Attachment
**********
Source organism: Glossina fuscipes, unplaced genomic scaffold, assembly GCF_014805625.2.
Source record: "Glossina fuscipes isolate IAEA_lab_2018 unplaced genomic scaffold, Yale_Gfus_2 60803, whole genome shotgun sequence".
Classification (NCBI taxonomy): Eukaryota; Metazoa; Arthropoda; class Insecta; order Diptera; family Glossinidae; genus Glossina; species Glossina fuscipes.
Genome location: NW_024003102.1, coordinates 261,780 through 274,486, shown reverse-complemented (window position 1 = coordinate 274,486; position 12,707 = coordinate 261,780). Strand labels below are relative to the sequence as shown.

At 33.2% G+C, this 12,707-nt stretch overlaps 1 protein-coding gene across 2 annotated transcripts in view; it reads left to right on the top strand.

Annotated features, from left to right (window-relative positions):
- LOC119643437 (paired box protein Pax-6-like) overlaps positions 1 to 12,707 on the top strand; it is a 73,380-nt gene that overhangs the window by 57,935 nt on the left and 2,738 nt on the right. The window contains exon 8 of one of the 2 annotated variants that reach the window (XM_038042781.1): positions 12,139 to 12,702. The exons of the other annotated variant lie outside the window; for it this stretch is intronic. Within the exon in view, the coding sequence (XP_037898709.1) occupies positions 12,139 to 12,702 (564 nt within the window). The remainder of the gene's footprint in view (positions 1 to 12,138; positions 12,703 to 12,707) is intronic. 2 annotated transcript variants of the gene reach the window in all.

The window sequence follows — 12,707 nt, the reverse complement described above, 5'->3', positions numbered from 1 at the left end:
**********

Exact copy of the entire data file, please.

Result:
Source organism: Glossina fuscipes, unplaced genomic scaffold, assembly GCF_014805625.2.
Source record: "Glossina fuscipes isolate IAEA_lab_2018 unplaced genomic scaffold, Yale_Gfus_2 60803, whole genome shotgun sequence".
Classification (NCBI taxonomy): Eukaryota; Metazoa; Arthropoda; class Insecta; order Diptera; family Glossinidae; genus Glossina; species Glossina fuscipes.
Genome location: NW_024003102.1, coordinates 261,780 through 274,486, shown reverse-complemented (window position 1 = coordinate 274,486; position 12,707 = coordinate 261,780). Strand labels below are relative to the sequence as shown.

At 33.2% G+C, this 12,707-nt stretch overlaps 1 protein-coding gene across 2 annotated transcripts in view; it reads left to right on the top strand.

Annotated features, from left to right (window-relative positions):
- LOC119643437 (paired box protein Pax-6-like) overlaps positions 1 to 12,707 on the top strand; it is a 73,380-nt gene that overhangs the window by 57,935 nt on the left and 2,738 nt on the right. The window contains exon 8 of one of the 2 annotated variants that reach the window (XM_038042781.1): positions 12,139 to 12,702. The exons of the other annotated variant lie outside the window; for it this stretch is intronic. Within the exon in view, the coding sequence (XP_037898709.1) occupies positions 12,139 to 12,702 (564 nt within the window). The remainder of the gene's footprint in view (positions 1 to 12,138; positions 12,703 to 12,707) is intronic. 2 annotated transcript variants of the gene reach the window in all.

The window sequence follows — 12,707 nt, the reverse complement described above, 5'->3', positions numbered from 1 at the left end: